Need some ideas? Here you go:
Resolve to give yourself credit when you do something awesome
Resolve to smile at a stranger every day
Resolve to express gratitude
Resolve to remember the good things about someone
Resolve to practice radical self-care
Resolve to send thank-you notes (or emails, or wall posts, or texts)
Resolve to increase play time
Resolve to touch yourself more often
Resolve to eat things that sustain your amazing body
Resolve to hand-write a letter occasionally
Resolve to tell people what they mean to you
Resolve to “like” more stuff on Facebook
Resolve to try something new
Resolve to have more sex
Resolve to only buy clothes that fit
Resolve to try something you’ve secretly wanted to do
Resolve to listen to your body
Resolve to teach someone something you know
Resolve to find a swing set at least once a month
Resolve to pay more attention
Resolve to round up when tipping
Resolve to make peace with someone
Resolve to practice patience
Resolve to only say positive things about people’s bodies
Resolve to grow a plant
Resolve to increase personal insight
Resolve to get more sleep
Resolve to point out good things about people in public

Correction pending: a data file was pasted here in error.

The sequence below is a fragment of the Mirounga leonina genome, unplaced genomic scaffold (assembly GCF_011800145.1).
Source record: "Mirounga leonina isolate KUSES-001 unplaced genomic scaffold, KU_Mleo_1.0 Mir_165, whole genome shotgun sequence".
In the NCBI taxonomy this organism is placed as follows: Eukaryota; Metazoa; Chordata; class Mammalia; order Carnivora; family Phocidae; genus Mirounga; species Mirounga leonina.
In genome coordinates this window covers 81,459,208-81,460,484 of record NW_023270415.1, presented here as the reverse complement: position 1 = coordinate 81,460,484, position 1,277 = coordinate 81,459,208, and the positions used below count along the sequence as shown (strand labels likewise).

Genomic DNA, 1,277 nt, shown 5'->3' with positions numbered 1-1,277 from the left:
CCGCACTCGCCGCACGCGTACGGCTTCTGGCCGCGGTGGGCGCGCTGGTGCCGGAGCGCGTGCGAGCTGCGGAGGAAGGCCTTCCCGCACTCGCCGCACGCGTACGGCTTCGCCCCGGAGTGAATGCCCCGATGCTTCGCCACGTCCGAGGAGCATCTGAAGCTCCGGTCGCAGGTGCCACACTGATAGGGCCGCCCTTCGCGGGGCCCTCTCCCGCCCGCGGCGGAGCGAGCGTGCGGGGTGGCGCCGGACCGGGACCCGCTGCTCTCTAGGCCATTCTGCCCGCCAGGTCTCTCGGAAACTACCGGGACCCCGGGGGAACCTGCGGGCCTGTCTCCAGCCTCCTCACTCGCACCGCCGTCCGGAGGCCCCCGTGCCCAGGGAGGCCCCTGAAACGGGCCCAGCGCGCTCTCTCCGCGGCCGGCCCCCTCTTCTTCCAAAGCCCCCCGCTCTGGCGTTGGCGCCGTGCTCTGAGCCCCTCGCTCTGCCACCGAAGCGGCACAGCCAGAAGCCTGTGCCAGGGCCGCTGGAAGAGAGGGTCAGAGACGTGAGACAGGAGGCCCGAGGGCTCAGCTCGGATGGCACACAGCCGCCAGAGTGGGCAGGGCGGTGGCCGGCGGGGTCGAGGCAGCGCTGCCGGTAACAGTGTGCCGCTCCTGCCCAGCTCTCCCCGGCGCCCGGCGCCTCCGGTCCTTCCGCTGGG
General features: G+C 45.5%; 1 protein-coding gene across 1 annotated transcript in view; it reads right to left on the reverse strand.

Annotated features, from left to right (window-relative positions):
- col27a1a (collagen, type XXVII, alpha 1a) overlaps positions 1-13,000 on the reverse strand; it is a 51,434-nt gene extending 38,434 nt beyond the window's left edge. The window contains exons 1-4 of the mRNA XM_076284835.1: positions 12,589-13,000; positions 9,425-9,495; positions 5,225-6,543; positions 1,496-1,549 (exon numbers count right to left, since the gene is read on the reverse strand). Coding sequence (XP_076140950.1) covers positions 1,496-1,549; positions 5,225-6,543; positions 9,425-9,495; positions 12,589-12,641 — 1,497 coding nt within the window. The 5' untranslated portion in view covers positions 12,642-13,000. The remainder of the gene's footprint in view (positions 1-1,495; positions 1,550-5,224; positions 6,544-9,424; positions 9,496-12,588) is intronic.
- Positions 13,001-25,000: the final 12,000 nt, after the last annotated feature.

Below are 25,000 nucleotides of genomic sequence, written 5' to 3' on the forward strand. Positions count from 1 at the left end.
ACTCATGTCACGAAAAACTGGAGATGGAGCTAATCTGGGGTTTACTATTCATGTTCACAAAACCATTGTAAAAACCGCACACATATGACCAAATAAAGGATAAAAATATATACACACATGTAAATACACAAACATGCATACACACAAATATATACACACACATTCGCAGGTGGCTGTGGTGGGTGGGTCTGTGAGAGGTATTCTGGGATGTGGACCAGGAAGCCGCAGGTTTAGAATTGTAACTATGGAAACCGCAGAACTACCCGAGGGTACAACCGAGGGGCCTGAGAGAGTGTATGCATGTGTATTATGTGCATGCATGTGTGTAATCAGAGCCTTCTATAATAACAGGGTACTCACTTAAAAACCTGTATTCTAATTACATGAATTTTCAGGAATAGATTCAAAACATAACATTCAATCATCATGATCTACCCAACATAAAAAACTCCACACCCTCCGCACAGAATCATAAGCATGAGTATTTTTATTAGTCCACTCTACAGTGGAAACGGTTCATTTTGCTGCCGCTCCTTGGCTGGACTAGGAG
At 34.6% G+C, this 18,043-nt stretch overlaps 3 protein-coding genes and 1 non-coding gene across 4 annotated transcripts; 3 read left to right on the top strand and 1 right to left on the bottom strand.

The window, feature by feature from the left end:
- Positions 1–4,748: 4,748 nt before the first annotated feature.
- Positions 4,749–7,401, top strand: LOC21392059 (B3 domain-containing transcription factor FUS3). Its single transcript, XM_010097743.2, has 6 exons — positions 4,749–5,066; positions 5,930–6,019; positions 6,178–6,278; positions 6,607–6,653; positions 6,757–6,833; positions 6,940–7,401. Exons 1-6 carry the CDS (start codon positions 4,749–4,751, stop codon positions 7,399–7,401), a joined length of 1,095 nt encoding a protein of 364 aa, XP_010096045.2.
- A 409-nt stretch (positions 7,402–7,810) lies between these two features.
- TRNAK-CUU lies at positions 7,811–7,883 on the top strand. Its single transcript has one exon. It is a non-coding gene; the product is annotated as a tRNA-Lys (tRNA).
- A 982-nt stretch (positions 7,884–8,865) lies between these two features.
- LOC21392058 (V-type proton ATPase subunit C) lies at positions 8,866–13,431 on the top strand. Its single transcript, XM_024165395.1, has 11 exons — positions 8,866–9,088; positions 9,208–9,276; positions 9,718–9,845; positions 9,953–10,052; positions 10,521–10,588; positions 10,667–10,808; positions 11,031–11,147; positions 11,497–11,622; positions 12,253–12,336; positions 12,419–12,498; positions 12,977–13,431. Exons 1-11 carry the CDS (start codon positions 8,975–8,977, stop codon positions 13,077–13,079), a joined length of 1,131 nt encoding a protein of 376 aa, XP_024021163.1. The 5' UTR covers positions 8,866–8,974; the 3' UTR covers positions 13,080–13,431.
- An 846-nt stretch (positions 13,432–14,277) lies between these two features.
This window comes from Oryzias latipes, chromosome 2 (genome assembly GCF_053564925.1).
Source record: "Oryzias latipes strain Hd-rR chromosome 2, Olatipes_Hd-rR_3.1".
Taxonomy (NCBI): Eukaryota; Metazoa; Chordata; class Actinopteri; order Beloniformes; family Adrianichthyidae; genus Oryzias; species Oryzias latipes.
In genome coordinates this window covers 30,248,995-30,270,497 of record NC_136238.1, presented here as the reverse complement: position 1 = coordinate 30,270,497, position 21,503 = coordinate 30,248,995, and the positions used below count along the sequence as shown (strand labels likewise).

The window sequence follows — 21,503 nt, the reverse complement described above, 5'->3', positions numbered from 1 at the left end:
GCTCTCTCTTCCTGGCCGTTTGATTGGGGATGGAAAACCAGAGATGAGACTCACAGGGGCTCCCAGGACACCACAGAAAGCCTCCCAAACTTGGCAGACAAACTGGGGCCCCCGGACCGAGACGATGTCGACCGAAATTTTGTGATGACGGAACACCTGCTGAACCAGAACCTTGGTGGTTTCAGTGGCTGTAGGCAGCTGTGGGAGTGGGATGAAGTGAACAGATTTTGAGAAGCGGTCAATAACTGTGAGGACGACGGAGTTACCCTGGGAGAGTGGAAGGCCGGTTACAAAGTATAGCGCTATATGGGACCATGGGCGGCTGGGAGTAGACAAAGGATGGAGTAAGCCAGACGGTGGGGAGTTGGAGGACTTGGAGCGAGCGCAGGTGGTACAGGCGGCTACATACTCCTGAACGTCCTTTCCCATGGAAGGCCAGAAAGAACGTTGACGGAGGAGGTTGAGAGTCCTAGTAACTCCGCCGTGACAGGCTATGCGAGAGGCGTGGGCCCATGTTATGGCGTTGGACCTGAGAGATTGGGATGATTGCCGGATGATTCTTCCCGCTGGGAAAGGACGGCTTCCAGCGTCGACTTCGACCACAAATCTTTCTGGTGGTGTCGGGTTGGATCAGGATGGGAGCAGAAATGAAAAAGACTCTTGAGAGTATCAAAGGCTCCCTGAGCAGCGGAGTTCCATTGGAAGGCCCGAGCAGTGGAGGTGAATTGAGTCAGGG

Resolve to practice radical acceptance
Resolve to nourish and care for your body
Resolve to increase humility
Resolve to move your body more (walk more, take the stairs)
Resolve to give tiny gifts
Resolve to tell every performer something nice after a show
Resolve to use the word “love” on a regular basis
Resolve to breathe deeper
Resolve to take yourself less seriously
Resolve to give second (or fifth) chances
Resolve to reconsider ideas
Resolve to connect more personally with a child
Resolve to drink more water
Got more ideas? Leave them in the comments below!
It has been my absolute delight to receive your letters, comments, questions, and good wishes over the past year, and I look forward to hearing more from you in the coming year. May your world be filled with an abundance of blessings, hope, light, and inspiration.
So you wanna tour? You want to get out see new performance styles, learn and grow as a performer, make business connections, and get your name out there. Part I of our Guide to Touring will give you some resources for doing just that. Part II will run in next month’s issue and guide you through what to expect as an out of town performer and how to make the trip as affordable as possible.